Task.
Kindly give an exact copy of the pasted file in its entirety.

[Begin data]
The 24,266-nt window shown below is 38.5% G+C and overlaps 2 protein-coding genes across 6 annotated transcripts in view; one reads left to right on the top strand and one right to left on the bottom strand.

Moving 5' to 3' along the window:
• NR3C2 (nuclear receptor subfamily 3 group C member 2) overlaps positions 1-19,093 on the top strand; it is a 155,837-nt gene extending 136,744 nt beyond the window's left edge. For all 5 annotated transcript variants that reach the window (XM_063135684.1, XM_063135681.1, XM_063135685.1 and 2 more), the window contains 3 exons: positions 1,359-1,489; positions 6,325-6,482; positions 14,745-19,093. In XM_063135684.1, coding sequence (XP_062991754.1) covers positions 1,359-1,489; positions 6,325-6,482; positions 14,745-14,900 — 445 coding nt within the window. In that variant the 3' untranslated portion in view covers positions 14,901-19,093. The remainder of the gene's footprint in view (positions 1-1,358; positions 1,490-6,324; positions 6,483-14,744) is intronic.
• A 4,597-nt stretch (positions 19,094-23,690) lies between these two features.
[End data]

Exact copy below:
The 24,266-nt window shown below is 38.5% G+C and overlaps 2 protein-coding genes across 6 annotated transcripts in view; one reads left to right on the top strand and one right to left on the bottom strand.

Moving 5' to 3' along the window:
• NR3C2 (nuclear receptor subfamily 3 group C member 2) overlaps positions 1-19,093 on the top strand; it is a 155,837-nt gene extending 136,744 nt beyond the window's left edge. For all 5 annotated transcript variants that reach the window (XM_063135684.1, XM_063135681.1, XM_063135685.1 and 2 more), the window contains 3 exons: positions 1,359-1,489; positions 6,325-6,482; positions 14,745-19,093. In XM_063135684.1, coding sequence (XP_062991754.1) covers positions 1,359-1,489; positions 6,325-6,482; positions 14,745-14,900 — 445 coding nt within the window. In that variant the 3' untranslated portion in view covers positions 14,901-19,093. The remainder of the gene's footprint in view (positions 1-1,358; positions 1,490-6,324; positions 6,483-14,744) is intronic.
• A 4,597-nt stretch (positions 19,094-23,690) lies between these two features.